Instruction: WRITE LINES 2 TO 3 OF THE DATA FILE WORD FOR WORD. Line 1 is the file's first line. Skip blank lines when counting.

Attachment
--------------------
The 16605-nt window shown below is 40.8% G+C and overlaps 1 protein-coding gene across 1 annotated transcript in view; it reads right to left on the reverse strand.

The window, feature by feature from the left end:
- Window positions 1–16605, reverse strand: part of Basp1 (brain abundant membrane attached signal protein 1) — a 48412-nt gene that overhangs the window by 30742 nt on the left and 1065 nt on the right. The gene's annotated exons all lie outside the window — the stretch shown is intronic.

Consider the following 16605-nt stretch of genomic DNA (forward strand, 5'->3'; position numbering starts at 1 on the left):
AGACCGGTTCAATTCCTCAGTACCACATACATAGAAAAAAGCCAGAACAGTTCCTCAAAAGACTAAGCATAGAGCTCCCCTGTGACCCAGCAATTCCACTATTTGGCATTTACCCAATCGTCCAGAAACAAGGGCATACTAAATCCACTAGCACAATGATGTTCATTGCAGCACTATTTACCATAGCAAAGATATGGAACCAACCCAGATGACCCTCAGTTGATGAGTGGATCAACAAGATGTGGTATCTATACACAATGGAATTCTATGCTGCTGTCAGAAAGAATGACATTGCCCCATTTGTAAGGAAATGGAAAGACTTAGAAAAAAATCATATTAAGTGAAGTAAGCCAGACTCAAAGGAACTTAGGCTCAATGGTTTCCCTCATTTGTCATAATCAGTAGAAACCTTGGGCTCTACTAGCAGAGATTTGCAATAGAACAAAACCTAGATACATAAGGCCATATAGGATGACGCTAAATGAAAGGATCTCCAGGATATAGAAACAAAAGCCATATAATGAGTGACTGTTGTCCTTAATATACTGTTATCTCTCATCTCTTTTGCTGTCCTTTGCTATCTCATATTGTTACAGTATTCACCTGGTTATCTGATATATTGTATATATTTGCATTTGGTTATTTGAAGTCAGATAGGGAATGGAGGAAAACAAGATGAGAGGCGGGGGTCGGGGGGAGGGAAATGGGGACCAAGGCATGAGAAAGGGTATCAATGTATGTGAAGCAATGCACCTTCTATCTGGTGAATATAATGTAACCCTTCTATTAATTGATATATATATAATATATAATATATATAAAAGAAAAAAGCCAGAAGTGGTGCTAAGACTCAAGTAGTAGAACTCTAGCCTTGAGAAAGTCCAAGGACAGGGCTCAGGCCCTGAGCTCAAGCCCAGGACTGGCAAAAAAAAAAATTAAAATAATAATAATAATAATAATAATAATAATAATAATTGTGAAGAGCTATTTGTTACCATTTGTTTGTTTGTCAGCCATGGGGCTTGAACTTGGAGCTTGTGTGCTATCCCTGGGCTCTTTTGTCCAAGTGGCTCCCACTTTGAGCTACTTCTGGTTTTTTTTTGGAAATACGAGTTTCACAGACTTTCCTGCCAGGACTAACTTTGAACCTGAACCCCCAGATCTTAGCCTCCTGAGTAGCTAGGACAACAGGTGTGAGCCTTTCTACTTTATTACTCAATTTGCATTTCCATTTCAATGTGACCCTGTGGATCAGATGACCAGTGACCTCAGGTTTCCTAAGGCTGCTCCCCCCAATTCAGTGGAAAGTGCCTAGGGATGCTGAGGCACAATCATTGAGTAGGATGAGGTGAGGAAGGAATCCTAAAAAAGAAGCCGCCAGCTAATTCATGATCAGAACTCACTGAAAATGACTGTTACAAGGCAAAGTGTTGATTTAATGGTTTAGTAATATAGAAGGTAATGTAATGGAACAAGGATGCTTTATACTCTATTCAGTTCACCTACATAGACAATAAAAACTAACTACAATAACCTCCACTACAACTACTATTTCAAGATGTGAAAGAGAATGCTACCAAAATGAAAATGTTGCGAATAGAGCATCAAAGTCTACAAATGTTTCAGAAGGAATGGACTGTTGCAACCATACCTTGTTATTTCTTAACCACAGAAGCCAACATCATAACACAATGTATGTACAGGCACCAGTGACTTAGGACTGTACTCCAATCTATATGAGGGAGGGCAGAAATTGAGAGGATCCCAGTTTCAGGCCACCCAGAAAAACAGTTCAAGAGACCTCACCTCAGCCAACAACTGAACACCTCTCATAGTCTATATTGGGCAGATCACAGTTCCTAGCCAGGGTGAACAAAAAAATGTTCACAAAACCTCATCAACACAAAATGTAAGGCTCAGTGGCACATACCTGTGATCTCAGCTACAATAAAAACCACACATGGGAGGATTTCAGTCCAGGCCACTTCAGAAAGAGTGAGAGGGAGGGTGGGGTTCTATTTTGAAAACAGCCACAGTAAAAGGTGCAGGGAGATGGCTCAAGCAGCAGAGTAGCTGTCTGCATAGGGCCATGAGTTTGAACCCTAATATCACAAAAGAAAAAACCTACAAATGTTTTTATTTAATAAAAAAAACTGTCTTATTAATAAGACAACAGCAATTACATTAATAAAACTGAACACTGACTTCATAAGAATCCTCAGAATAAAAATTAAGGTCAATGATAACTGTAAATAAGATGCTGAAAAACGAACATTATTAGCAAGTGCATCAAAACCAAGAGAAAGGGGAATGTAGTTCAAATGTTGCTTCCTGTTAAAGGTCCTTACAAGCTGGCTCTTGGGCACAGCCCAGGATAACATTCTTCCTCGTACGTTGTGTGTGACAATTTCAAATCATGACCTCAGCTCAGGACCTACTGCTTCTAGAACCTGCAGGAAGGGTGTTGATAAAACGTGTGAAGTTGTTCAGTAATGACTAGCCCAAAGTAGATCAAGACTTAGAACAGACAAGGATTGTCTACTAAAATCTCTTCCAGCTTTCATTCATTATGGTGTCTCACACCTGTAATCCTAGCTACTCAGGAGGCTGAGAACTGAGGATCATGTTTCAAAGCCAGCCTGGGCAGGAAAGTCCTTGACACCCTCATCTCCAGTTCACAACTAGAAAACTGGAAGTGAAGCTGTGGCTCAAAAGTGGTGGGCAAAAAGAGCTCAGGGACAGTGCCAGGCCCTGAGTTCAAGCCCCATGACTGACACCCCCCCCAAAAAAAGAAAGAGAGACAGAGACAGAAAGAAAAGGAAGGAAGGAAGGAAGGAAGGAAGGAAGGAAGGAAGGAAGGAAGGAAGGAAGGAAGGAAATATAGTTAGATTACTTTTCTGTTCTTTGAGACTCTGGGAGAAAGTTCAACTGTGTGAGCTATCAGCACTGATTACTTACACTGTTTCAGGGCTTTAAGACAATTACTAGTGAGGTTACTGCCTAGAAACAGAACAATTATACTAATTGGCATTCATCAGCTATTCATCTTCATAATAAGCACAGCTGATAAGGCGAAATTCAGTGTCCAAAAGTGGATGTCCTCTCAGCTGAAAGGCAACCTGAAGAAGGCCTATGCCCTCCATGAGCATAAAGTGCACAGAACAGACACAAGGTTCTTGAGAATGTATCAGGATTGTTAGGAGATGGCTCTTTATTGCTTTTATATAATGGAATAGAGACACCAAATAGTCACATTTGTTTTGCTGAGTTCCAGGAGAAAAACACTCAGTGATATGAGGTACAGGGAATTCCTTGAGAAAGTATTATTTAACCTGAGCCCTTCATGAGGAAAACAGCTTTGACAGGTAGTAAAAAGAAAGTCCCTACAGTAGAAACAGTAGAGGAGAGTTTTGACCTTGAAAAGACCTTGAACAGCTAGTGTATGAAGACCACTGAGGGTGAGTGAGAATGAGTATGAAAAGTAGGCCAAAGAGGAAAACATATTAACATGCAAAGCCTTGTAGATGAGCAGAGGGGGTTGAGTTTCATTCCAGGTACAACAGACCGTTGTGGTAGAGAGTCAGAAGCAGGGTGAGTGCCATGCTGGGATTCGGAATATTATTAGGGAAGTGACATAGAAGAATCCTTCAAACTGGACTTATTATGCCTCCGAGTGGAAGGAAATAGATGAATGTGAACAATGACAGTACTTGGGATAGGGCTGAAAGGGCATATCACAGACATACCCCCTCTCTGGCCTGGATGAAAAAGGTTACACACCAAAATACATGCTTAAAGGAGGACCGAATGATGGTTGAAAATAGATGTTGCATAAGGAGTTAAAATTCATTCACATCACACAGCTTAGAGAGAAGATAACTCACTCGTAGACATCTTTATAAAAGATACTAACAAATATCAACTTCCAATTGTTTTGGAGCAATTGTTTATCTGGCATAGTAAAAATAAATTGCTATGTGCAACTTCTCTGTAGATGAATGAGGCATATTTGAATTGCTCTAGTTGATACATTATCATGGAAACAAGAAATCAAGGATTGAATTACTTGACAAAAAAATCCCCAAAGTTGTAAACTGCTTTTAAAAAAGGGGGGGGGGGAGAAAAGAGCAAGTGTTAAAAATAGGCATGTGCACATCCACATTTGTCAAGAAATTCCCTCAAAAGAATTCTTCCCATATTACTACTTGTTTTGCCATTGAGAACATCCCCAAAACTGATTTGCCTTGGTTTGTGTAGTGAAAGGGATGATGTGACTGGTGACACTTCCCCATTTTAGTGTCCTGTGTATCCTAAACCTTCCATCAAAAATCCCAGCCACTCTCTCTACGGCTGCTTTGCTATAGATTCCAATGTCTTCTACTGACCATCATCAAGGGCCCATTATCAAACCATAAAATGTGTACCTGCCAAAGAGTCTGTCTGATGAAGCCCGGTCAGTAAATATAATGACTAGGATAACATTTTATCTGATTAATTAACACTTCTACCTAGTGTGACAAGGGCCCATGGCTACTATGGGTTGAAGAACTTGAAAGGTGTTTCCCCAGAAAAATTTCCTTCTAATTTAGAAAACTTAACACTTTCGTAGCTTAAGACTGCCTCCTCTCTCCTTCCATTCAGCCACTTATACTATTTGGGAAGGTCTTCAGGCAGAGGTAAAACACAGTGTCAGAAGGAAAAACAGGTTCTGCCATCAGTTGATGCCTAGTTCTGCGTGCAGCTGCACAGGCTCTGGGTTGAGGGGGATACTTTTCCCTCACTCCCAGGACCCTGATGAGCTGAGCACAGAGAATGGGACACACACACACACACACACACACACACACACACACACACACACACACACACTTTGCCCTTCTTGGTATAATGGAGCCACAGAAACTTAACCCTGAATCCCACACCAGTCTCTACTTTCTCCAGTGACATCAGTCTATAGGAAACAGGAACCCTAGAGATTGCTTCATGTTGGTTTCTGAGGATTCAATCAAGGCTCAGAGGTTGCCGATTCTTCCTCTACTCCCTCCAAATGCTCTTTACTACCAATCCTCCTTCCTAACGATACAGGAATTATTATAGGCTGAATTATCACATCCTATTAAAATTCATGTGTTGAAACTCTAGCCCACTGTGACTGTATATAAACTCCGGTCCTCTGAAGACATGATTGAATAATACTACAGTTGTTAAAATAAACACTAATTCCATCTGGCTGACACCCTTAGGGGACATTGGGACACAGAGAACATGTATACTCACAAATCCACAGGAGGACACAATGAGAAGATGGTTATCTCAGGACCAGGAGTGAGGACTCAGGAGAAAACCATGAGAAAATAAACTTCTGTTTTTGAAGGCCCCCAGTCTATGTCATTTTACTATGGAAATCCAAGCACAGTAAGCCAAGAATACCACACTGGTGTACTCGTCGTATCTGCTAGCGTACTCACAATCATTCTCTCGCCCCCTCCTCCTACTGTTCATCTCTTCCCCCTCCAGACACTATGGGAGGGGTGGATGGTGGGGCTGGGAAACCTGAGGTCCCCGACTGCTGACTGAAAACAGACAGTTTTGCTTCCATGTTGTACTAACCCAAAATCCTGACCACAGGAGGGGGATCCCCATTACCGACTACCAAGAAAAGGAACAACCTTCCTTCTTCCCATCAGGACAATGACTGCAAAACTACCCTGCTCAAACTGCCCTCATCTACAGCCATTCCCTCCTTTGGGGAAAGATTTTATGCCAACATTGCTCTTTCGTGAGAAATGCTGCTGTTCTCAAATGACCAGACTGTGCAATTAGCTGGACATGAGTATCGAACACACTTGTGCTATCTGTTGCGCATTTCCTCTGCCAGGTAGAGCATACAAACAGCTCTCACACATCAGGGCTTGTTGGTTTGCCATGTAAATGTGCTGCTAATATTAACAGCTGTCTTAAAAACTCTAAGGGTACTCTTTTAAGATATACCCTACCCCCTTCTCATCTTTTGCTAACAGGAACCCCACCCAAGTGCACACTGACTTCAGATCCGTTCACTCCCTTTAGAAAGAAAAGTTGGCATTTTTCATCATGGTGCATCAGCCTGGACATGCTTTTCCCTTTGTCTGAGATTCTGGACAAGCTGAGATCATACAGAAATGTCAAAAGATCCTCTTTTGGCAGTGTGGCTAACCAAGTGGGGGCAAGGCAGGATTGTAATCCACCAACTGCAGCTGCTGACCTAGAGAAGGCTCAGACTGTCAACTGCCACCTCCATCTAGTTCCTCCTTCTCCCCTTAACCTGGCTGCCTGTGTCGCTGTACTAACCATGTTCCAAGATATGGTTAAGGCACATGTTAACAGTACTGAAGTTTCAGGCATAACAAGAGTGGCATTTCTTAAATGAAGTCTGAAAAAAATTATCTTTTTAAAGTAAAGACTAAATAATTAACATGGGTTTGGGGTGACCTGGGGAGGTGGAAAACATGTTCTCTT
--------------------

The window, feature by feature from the left end:
- Window positions 1–16605, reverse strand: part of Basp1 (brain abundant membrane attached signal protein 1) — a 48412-nt gene that overhangs the window by 30742 nt on the left and 1065 nt on the right. The gene's annotated exons all lie outside the window — the stretch shown is intronic.